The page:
Food Allergy Rights
Uh no. I don’t think so.
I went to the window and spoke with the girl who had talked to my mom. She explained the situation–they only had a few bananas on hand and couldn’t sell one to me.
After going back and forth for a moment she requested I speak with the manager.
I’d love to.
The manager introduces herself; she’s apparently the owner.
Great. I want a banana.
She again explains that they only have a few bananas left, and need to be open till 10 p.m.
I ask her what I’m supposed to feed my egg-dairy-almond allergic daughter.
She looks flustered. I kindly (but firmly) explain that LaBeau’s is a family tradition and one I’d like to carry on with my family. I brought my daughter, who has food allergies, and I’d like her to be part of this family tradition. I want to feed her a banana while we eat the ice cream we’ve ordered.
Owner: Well, we’d have to go down to the KOA and buy more bananas.
Owner: So you want a banana?
Me: Yes. I want a banana.
Owner: Well… I don’t even know what I’d charge. I’ve never sold just a banana before.
She spent a few minutes calculating. I offered to pay her a dollar for the banana (I understand the inconvenience I was causing, really), but after thinking for a moment, she charged me only $.15 for that much disputed banana.
Why do I bring this up?
Sometimes, when we have a child with food allergies, it’s up to us to make sure their needs are met. While it’s in a restaurant’s best overall interests to make things as allergy-friendly as possible upon request, they certainly don’t have to. A server is (almost always) completely unaware of what food contains what allergens. As parents, we must be the person not only checking to make sure the food is safe for their consumption but sometimes we must be the ones to demand it.
By nature I’m not a confrontational person. I hate fighting and I am uncomfortable with arguing. However, when it comes to my children, I’m much more assertive. I like the idea of giving your server allergy information cards to show the chef, but they apply to more severe allergies than Abigail has (fortunately!). I wonder what happens when you hand your server a stack of these cards and say “avoid these?”
One of your best defenses is a good offense. Go here or here to learn as much as you can about your child’s allergy. The more knowledgeable about those sneaky ingredients you need to avoid, the better you can explain your situation at the restaurant.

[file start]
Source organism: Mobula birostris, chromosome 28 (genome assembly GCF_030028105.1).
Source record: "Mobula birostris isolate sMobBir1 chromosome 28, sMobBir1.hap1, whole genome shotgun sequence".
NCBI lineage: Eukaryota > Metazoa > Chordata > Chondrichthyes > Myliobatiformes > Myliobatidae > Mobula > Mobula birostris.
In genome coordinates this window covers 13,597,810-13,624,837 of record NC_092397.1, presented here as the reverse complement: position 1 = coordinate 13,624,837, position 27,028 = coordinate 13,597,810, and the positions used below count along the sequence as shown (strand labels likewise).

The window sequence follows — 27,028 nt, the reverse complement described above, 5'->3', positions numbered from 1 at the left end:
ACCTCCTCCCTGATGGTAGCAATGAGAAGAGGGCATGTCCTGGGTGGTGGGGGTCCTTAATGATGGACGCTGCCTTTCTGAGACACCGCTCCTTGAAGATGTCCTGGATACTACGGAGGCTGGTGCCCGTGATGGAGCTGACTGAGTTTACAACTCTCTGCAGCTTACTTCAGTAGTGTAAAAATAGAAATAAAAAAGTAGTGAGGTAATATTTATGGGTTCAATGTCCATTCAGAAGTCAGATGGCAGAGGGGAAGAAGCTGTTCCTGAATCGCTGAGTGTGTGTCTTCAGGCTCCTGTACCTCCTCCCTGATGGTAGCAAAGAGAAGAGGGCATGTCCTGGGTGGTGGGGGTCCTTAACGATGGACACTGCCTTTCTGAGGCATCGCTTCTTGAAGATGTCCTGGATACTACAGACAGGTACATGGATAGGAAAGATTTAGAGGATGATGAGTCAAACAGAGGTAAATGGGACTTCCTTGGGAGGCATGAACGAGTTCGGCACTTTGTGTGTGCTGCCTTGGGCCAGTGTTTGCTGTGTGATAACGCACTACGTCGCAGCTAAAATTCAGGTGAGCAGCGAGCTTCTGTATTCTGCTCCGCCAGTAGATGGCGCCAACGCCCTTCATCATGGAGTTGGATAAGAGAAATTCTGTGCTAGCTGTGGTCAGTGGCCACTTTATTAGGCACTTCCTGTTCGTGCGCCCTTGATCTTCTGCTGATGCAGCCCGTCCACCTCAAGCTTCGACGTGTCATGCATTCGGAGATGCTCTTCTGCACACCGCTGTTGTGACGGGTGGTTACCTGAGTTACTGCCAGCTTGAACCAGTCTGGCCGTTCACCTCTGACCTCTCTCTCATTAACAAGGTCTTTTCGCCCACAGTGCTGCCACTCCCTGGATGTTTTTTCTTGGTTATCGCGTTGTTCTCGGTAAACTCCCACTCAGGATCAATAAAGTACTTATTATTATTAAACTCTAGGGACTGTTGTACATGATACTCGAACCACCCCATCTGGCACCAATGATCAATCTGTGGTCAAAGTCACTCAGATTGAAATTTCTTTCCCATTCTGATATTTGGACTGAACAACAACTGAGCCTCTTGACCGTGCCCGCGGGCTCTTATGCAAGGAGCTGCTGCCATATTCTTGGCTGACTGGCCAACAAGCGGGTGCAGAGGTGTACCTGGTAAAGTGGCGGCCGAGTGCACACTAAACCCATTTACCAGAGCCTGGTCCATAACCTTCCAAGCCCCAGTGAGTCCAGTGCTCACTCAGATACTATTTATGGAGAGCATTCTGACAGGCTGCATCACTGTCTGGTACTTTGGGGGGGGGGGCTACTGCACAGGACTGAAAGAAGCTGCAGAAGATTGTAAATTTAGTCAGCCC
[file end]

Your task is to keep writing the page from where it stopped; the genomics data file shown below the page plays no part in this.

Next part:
Massachusetts has made a great first step by requiring managers of food establishments to go through a food allergy course. Of course people who suffer from allergies are accountable for watching what they eat, but it’s nice going out knowing you’ll come home without a visit to the hospital first. :)
While national restaurant chains are becoming more and more accommodating to the situation, I wish labeling was required at restaurants the way it is when I buy a loaf of bread. At a glance, I can usually see whether or not the loaf contains milk or egg. It saves a lot of time from having to scan the list of ingredients for words like “casein” or “whey.” Why not a little symbol on the McDonald’s menu board for each of the most common trigger foods? At a glance, one could easily tell what foods to avoid.
I got these nifty little graphics from the Special Gourmet site. What’s neat about this site is on the home page you can enter your city and your allergies, and it comes up with a list of restaurants and more that are listed as “allergy friendly.” This list claims to be the largest global guide for special dietary concerns, which is probably true; however, it only came up with one restaurant in the Salt Lake City area.
Okay. I’m officially done. I started this post hours ago, meaning to mention a quick little story about the bananas and look at the rant it’s turned it to! Forgive me. :)